In recent years, the biggest increases in Australia’s prison population have come from people convicted of sexual offences. From 2017-18, this segment of the prison population increased by 10%. The following year, it was up again by 7%.
As a corollary, more and more sexual offenders are being released from prisons back to our communities. Understandably, a great deal of public concern often accompanies the release of sexual offenders, especially those who have committed offences against children.
Despite this, very few programs exist to support sexual offenders as they reintegrate into the community, thereby making society safer by reducing their risk of reoffending.
Our recent research examined one rare exception: Adelaide’s Circles of Support and Accountability (CoSA) program.
Because it is vital to understand how victim/survivors of sexual violence feel about the release of offenders from prison and their reintegration into society, we also interviewed 33 of them in our work.
Our study was the first of its kind; no prior research has been conducted on this topic in Australia.
What community-based outreach looks like
CoSA was founded in Canada in 1994 and now operates in parts of the US, UK, the Netherlands and several other countries. The Adelaide program, launched in 2015, is the first of its kind in Australia.
The program is comprised of small groups of trained community volunteers who support people who have committed sexual offences (usually against children) to reintegrate into the community after prison.
The organisation’s core belief is that helping an ex-prisoner (known as a “core member”) in this way will reduce the likelihood of recidivism. It has two mottos: “no one is disposable” and “no more victims”.
In other words, even those people who have sexually offended should be offered a dignified and humane response once they have “done their time”.
International research has shown that CoSA programs have reduced sexual recidivism. A study in Minnesota comparing 50 sex offenders in CoSA and 50 others in a control group found that the rate of re-arrest for the core members was 88% lower than for those not in the program.
As the Adelaide program is so new, it is too early to gauge definitively whether it has had an effect on recidivism here.
How volunteers engage offenders after prison
Our study involved interviewing core members in the Adelaide program, as well as staff, volunteers and other stakeholders. We also examined program documentation, such as the minutes of CoSA meetings.
Our aim was to understand how the program worked and identify key ways it could be improved in the future.
Volunteers come from a variety of backgrounds, including students, former criminal justice professionals and even victim/survivors of sexual violence. All share a commitment to making the community safer. They are also carefully screened and receive training in the causes and effects of sexual offending, criminal justice processes and the CoSA model.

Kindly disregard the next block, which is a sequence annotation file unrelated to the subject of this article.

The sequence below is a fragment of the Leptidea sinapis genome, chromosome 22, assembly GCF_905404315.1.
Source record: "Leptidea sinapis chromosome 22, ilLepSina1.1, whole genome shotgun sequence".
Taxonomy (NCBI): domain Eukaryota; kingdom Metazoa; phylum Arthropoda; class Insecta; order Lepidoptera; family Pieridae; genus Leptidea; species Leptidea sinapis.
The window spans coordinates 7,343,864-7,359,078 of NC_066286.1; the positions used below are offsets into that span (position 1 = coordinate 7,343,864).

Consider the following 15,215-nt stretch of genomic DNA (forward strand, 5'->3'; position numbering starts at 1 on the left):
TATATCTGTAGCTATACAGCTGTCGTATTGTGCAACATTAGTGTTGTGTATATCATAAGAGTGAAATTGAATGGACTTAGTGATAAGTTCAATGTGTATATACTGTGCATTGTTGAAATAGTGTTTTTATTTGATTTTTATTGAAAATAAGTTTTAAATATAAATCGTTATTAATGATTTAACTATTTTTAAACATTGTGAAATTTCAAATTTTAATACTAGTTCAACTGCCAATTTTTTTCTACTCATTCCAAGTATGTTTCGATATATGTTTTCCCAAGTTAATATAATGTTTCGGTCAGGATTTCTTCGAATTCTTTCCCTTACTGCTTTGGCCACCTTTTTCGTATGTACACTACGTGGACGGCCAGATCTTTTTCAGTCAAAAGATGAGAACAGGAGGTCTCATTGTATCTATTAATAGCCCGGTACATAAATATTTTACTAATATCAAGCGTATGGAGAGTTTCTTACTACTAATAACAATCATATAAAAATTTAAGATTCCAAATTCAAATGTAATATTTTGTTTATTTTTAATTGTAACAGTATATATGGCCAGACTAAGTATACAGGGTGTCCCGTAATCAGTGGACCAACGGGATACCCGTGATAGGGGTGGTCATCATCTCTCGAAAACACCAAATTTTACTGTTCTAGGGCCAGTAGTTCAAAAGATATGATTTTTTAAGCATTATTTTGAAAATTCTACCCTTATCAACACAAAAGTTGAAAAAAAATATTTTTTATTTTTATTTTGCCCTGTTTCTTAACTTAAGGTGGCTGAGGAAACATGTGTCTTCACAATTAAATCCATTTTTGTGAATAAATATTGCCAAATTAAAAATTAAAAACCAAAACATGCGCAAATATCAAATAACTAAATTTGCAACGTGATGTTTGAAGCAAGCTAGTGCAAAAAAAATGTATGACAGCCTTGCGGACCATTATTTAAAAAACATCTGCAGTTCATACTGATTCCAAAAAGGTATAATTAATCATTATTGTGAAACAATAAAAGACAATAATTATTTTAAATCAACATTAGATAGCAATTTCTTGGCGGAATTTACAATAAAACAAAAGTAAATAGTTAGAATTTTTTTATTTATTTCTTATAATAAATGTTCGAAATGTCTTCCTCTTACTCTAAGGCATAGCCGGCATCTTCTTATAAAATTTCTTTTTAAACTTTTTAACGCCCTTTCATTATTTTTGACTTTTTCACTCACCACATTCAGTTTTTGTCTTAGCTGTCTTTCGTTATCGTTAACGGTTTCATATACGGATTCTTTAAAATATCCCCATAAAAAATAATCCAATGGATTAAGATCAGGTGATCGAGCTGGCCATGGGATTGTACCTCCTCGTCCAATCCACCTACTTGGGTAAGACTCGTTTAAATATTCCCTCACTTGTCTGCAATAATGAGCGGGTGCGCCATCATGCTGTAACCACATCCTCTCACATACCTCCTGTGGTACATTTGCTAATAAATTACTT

The program depends on a lot of face-to-face time between core members and volunteers. They are often in daily contact during the initial period following the offender’s release from prison and then usually meet weekly.
During these discussions, volunteers provide support to help core members stick to their release conditions and feel less lonely and isolated. They also watch out for any “red flags”, such as reduced engagement with the CoSA program, and importantly, encourage offenders to accept responsibility for the crimes they’ve committed.
Volunteers also work with core members to minimise the stresses they face, such as conflicts with authorities and neighbours, and financial or familial problems. This is critical because research has shown that these types of stresses and conflicts often lead to sexual reoffending.
What victim/survivors of sexual violence think
Victim/survivors had a diverse range of views on offenders rebuilding their lives after prison. For some, the release of perpetrators was an inevitability, and because of this, they were largely supportive of efforts to reintegrate them into society. As one put it,
What’s the alternative? We can’t keep them in prison forever.
Understandably, others would prefer to see perpetrators remain behind bars.
I think they should all rot. I don’t think they should be given any assistance whatsoever.
Despite these differences, victim/survivors were unanimous about one thing: they wanted to ensure their perpetrators did not harm anyone else. To this end, most of our interviewees were supportive of practical measures to prevent recidivism, rather than seeking revenge for past offences.
We also asked victim/survivors their thoughts about the CoSA program specifically. Views were again mixed, although most were supportive of the program due to its focus on preventing future sexual harm by supporting offenders to reintegrate into society.
Victim/survivors also liked the increased monitoring from volunteers that CoSA provides. As one of the participants said,
If they’ve got support and people are watching out for them, and watching over them I … think it’s a good thing.
Indeed, a handful even indicated they would personally support and even volunteer for CoSA.
I see myself in the longer-term future maybe even considering looking into helping because … at least something is being done.
Reducing sexual recidivism is in everyone’s best interests. Our research suggests that engaging community volunteers is an effective way of meeting this aim.
Moreover, while governments may be reluctant to support sexual offenders to reintegrate due to concerns about what victim/survivors think, our research shows most victim/survivors endorse the CoSA motto: no more victims.
Authors: Kelly Richards, Associate Professor, Queensland University of Technology